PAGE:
Consider, for instance, what has been happening at Nelson Mandela Bay metro. The two biggest parties with 48 seats each — the ANC and the Democratic Alliance — can easily form a two-party, dominant coalition with 96 seats in the 120-seat size council. But the DA has refused to enter into a coalition with the ANC, leaving the latter in a fragile coalition of 60 seats. 

That coalition has been at loggerheads for the most of this year, largely because of the ANC’s shenanigans. They not only wanted to shield the acting city manager, Noxolo Nqwazi, from an investigation but their mayor, Eugene Johnson, abused her powers by appointing Nqwazi the city manager without council approval. 

This abuse of power, to shield possible corruption, turned coalition partners against the ANC. They’ve now signed a coalition agreement with the DA and are planning to vote the ANC out of the mayoralty. In the meantime, because of the ensuing tension, the mayoral committee seldom meets to take executive decisions and some of its members complain of being marginalised.  

But small parties switching over to the DA doesn’t guarantee the Nelson Mandela Bay metro a stable government. Small parties are simply hopping from one fragile coalition to another. The proposed DA-led coalition has about 58 seats — three seats short of a majority. The Good and Patriotic Alliance, with three seats combined, could get the proposed coalition elected but they have vowed not to work with the DA. 

That leaves the proposed DA-led coalition with the Economic Freedom Fighters (EFF), which had also expressed some intention to vote out the ANC in favour of the DA-led coalition. But the DA didn’t reciprocate with an expression of gratitude. Whether the EFF supported it, the party maintained, was entirely up to the EFF, and the DA was not about to beg them for their support.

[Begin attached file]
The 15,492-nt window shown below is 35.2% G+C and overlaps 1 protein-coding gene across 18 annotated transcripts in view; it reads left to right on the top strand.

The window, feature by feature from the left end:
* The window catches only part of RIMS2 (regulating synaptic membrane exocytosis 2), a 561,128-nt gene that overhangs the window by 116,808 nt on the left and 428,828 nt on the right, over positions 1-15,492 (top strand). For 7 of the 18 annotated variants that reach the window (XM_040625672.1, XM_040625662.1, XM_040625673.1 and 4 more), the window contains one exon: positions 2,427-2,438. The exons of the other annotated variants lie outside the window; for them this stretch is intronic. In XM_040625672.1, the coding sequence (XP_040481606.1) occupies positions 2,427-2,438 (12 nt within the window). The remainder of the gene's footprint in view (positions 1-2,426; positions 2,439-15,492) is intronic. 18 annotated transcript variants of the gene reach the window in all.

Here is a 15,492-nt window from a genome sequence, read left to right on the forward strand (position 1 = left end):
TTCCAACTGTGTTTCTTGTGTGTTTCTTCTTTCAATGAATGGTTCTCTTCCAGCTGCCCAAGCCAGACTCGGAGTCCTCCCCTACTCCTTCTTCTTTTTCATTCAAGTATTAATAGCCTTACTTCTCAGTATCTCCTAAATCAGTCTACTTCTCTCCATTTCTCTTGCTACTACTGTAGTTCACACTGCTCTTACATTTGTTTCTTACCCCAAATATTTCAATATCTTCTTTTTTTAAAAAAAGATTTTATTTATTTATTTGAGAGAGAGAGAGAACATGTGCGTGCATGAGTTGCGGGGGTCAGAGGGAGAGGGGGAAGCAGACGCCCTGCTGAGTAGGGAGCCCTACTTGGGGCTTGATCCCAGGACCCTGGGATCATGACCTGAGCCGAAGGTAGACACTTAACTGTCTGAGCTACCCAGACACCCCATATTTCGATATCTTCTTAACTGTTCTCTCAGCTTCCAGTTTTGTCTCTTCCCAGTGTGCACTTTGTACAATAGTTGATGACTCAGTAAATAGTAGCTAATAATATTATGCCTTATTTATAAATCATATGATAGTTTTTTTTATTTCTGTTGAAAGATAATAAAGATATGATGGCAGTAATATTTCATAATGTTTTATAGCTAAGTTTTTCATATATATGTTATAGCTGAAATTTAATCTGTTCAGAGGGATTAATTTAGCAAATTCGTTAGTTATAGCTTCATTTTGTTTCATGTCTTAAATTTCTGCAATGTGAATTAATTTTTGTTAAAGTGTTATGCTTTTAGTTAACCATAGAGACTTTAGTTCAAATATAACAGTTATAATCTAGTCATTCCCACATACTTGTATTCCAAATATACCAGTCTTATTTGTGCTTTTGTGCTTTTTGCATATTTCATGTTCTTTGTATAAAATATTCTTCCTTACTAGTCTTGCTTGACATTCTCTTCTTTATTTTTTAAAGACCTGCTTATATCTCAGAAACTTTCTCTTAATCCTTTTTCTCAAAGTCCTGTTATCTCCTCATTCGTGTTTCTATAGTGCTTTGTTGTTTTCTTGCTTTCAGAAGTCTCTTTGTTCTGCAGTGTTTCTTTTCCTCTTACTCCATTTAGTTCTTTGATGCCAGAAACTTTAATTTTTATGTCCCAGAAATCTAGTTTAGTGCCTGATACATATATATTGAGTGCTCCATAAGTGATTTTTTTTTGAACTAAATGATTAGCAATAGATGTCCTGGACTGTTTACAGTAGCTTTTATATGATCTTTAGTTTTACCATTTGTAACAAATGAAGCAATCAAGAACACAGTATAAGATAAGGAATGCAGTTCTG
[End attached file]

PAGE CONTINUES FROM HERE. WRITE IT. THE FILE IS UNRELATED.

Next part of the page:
Craving for recognition as king-makers, the EFF was hurt by the DA’s indifference. They insisted on respect. Instead of unconditional support, as initially promised, now the EFF made the support conditional on the DA making the formal request. The DA wouldn’t budge. The disrespect was too much for the EFF. 

It is now flirting with the idea of supporting the ANC to remain in power, provided the party changes the mayor. 

Not long ago the EFF had vowed “never to work with the corrupt ANC”. What matters to the EFF is not so much who is in power, or the state of governance, but what it gets. The party is determined to be the kingmaker in South Africa politics. This status embellishes its influence. What the EFF does or who it partners with is immaterial so long as it achieves that status.

The EFF may well go back on its word and partner with the ANC to retain it in power. But the support will not be without strings attached. The EFF now wants security personnel to be in-sourced. This has been tried before. Athol Trollip, the DA mayor at the time, acceded to the demand to secure EFF votes. 

This imposed a financial toll on the metro, because it was never budgeted for, which increased with the outbreak of Covid-19. The in-sourced security simply went missing, leaving public buildings unguarded. They were vandalised and the municipality was left with a repairs bill of almost R1-billion. Furious at the incompetence of the in-sourced security, the council returned to out-sourcing. Out-sourced security worked a lot more efficiently. 

The adverse effect of the in-sourced security on the overall municipality is immaterial to the EFF. What matters to them is that they can claim it as their own deliverable to voters. The in-sourced security is unlikely to be the party’s only demand. Determined to maintain the appearance that it calls the shots, the EFF is likely to wake up tomorrow with a different demand altogether. If it’s not met, the party will be more than willing to collapse that coalition and go with someone else. 

There’s nothing inherently defective about the EFF’s behaviour. That’s what parties do, all the time. The current institutional configuration also allows them to behave in the manner they do. For that behaviour to change, and to maximise the effectiveness of councils, the institution must be reconfigured. 

Legislators should force parties to opt for the executive committee — especially where there’s a hung council. The new conditions have rendered the executive mayor option obsolete. It is no longer fit for purpose. 

Mcebisi Ndletyana is a professor of political science at the University of Johannesburg and co-author of a forthcoming book on the centenary history of Fort Hare University.

The views expressed are those of the author and do not necessarily reflect the official policy or position of the Mail & Guardian.